Almost four in five people around the world believe that access to the internet is a fundamental right, a poll for the BBC World Service suggests.

The survey - of more than 27,000 adults across 26 countries - found strong support for net access on both sides of the digital divide.

Countries such as Finland and Estonia have already ruled that access is a human right for their citizens.

For sometime now, there has been much talk about the urban—access to the city and the power to shape it—as a human right. It's interesting to see that this right is being replaced by a placeless one, a right that is not physical but immaterial, a right that is nowhere but everywhere. This was once the right of the rich. From Lefebvre's "The Right to the City":

Who can ignore that the Olympians of the new bourgeois aristocracy no longer inhabit. They go from grand hotel to grand hotel, or from castle to castle, commanding a fleet or a country from a yacht. They are everywhere and nowhere. That is how they fascinate people immersed into everyday life.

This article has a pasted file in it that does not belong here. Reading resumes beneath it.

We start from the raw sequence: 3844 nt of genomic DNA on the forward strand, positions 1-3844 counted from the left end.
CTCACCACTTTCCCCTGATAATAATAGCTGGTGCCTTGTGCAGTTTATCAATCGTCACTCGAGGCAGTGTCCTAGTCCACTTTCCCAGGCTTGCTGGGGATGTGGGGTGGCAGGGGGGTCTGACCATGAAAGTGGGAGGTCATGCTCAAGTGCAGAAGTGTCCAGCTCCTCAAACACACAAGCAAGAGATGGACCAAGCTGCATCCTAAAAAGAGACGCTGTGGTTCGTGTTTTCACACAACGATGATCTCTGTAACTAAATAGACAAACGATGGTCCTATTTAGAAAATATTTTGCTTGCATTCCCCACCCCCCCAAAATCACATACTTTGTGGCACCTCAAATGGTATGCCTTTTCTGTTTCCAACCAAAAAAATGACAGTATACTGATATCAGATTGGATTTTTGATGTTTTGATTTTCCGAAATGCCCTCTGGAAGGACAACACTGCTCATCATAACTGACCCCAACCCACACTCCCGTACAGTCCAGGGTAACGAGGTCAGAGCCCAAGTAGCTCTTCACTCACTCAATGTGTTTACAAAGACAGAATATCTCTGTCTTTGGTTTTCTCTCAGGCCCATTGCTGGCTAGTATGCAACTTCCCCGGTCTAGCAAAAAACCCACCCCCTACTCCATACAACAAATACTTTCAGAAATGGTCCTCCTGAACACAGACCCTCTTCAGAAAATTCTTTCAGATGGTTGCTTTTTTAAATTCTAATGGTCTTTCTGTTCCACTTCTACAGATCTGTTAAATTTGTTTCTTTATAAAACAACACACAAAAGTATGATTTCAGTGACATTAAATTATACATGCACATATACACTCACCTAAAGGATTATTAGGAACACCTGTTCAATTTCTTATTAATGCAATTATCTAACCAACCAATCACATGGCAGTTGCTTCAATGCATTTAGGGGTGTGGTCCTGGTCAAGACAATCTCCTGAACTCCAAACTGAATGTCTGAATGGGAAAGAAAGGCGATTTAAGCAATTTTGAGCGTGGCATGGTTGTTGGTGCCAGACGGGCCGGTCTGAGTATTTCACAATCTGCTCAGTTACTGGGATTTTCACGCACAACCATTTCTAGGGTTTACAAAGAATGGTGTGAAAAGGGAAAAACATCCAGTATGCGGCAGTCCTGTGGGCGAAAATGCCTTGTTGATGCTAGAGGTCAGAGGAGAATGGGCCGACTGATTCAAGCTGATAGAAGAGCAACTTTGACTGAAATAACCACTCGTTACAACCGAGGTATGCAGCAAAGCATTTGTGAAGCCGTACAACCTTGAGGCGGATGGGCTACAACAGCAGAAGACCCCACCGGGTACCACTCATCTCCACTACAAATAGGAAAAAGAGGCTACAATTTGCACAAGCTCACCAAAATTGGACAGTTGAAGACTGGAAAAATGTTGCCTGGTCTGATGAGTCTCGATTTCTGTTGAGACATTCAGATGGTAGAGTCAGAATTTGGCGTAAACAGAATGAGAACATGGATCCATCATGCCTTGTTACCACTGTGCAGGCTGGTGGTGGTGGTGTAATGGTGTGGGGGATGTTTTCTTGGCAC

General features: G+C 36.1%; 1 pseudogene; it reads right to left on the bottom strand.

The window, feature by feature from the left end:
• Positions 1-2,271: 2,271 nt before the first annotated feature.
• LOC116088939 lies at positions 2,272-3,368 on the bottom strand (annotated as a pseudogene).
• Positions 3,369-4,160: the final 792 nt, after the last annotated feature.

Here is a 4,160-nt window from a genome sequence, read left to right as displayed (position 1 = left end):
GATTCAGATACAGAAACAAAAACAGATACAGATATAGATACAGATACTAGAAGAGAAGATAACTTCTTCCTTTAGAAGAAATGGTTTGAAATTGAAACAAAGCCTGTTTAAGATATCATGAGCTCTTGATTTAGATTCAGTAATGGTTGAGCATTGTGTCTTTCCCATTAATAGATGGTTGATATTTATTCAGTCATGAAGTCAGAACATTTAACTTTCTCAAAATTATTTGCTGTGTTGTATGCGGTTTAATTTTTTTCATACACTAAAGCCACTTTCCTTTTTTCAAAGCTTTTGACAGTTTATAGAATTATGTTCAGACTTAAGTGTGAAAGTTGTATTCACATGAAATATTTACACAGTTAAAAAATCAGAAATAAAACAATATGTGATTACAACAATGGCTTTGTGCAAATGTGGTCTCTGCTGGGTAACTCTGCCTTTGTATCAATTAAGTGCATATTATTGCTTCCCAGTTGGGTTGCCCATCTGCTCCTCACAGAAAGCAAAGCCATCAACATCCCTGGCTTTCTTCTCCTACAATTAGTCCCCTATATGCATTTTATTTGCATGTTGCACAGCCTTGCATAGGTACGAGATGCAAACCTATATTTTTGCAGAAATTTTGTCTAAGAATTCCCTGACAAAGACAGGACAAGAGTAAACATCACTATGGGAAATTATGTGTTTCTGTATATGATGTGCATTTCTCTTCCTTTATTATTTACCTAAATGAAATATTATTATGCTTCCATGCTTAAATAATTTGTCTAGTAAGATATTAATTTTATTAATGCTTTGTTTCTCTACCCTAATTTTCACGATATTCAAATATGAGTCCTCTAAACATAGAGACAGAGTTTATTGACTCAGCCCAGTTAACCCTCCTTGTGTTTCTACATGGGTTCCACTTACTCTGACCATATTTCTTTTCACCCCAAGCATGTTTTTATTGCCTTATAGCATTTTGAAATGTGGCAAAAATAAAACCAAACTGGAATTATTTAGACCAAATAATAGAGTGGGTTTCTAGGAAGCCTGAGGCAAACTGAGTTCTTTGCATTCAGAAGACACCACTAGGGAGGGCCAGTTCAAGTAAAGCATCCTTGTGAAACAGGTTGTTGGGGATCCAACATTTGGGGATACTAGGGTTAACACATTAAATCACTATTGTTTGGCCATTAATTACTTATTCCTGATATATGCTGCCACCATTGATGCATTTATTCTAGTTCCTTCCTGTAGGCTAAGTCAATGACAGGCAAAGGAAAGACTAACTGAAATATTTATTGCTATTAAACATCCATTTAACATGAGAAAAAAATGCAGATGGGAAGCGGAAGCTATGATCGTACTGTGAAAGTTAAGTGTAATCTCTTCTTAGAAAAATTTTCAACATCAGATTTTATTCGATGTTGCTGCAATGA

This access and speed, or what Virolo calls "dromology" ("..[p]ossession of territory is not primarily about laws and contracts, but first and foremost a matter of movement and circulation"), is now universalized. It's not only a matter of access, but also a matter of speed. Indeed, the right to internet access means that for once in this history, the history of postmodern globalization, the real value of cultural production, which was degraded by certain Marxists as merely epiphenomenal, is grasped. Information becomes as valuable as water.